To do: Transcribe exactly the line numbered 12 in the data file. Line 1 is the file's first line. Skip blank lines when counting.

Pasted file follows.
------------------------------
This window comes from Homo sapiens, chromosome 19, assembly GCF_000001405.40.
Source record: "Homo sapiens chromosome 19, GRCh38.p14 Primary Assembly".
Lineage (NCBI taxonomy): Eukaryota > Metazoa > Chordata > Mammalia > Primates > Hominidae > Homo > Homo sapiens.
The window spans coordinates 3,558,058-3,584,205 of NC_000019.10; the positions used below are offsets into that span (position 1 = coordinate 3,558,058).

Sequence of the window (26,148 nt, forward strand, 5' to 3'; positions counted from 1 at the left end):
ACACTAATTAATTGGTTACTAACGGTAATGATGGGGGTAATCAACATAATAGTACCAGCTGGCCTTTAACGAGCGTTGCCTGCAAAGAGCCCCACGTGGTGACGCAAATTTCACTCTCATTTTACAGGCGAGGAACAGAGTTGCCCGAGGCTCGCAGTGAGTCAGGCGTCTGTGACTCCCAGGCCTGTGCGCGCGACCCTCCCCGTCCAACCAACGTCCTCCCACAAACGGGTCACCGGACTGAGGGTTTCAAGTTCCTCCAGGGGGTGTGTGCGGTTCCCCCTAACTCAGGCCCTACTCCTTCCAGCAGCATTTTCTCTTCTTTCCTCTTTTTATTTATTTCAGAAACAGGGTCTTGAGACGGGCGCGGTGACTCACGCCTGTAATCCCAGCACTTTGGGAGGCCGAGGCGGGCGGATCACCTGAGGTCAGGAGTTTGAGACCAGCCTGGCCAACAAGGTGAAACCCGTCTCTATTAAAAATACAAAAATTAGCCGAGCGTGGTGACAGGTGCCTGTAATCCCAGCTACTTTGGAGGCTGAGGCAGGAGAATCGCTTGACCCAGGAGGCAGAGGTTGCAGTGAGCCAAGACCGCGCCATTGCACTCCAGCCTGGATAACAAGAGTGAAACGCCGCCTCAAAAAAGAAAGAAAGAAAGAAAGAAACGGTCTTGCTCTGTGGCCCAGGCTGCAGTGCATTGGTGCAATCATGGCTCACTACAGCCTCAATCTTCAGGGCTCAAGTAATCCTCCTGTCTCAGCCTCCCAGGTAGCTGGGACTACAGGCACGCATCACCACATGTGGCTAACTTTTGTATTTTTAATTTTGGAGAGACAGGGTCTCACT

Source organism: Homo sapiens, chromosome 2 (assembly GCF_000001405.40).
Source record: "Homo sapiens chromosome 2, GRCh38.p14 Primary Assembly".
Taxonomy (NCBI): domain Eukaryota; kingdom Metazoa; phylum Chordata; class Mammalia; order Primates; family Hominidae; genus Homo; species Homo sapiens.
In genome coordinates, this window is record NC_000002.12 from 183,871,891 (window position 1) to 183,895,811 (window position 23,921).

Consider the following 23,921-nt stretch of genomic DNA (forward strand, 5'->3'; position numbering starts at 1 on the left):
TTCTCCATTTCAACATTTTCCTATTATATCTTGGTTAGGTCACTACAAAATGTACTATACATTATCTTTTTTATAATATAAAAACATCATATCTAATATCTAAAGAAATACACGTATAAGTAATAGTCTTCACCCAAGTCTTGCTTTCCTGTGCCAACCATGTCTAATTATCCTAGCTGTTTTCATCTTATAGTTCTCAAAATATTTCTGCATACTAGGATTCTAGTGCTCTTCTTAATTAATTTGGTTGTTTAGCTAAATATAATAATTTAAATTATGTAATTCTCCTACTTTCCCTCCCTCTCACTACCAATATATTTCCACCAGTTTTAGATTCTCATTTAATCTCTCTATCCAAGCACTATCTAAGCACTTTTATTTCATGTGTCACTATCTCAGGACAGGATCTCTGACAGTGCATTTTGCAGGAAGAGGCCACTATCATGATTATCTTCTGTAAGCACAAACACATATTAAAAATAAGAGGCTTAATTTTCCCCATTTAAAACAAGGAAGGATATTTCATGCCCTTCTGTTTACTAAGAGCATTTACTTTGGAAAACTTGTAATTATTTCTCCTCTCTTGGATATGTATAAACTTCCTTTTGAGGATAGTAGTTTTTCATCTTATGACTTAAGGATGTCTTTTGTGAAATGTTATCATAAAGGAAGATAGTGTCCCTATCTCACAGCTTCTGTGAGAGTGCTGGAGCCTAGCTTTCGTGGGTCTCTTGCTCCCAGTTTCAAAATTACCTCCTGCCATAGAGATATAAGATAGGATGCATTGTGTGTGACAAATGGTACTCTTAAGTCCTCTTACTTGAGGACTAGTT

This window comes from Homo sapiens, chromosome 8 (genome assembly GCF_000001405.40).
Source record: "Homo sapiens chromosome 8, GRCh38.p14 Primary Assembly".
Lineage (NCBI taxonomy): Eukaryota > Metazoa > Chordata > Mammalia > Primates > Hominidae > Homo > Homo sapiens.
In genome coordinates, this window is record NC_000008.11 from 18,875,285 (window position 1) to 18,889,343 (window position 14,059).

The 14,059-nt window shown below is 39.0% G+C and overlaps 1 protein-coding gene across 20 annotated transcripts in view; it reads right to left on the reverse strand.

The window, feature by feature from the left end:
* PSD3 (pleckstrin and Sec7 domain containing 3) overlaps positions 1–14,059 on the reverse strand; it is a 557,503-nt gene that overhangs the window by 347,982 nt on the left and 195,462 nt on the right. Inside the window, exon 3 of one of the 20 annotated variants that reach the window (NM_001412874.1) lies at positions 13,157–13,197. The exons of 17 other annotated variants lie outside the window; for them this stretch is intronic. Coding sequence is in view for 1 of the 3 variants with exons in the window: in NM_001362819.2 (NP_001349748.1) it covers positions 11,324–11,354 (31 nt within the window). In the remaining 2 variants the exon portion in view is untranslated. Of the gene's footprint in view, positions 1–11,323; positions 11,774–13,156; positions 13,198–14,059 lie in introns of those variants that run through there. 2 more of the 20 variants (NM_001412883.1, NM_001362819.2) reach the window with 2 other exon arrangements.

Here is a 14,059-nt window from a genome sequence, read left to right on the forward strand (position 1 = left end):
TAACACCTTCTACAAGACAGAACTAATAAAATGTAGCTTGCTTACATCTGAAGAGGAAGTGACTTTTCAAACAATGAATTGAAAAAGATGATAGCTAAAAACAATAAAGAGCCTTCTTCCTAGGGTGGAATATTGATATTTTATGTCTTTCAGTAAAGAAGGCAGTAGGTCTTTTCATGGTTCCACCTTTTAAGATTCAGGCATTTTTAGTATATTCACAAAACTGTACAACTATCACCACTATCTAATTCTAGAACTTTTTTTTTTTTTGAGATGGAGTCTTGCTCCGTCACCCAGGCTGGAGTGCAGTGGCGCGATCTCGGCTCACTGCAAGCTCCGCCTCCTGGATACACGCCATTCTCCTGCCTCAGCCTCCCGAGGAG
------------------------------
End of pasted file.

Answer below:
TTCTCCATTTCAACATTTTCCTATTATATCTTGGTTAGGTCACTACAAAATGTACTATACATTATCTTTTTTATAATATAAAAACATCATATCTAATATCTAAAGAAATACACGTATAAGTAATAGTCTTCACCCAAGTCTTGCTTTCCTGTGCCAACCATGTCTAATTATCCTAGCTGTTTTCATCTTATAGTTCTCAAAATATTTCTGCATACTAGGATTCTAGTGCTCTTCTTAATTAATTTGGTTGTTTAGCTAAATATAATAATTTAAATTATGTAATTCTCCTACTTTCCCTCCCTCTCACTACCAATATATTTCCACCAGTTTTAGATTCTCATTTAATCTCTCTATCCAAGCACTATCTAAGCACTTTTATTTCATGTGTCACTATCTCAGGACAGGATCTCTGACAGTGCATTTTGCAGGAAGAGGCCACTATCATGATTATCTTCTGTAAGCACAAACACATATTAAAAATAAGAGGCTTAATTTTCCCCATTTAAAACAAGGAAGGATATTTCATGCCCTTCTGTTTACTAAGAGCATTTACTTTGGAAAACTTGTAATTATTTCTCCTCTCTTGGATATGTATAAACTTCCTTTTGAGGATAGTAGTTTTTCATCTTATGACTTAAGGATGTCTTTTGTGAAATGTTATCATAAAGGAAGATAGTGTCCCTATCTCACAGCTTCTGTGAGAGTGCTGGAGCCTAGCTTTCGTGGGTCTCTTGCTCCCAGTTTCAAAATTACCTCCTGCCATAGAGATATAAGATAGGATGCATTGTGTGTGACAAATGGTACTCTTAAGTCCTCTTACTTGAGGACTAGTT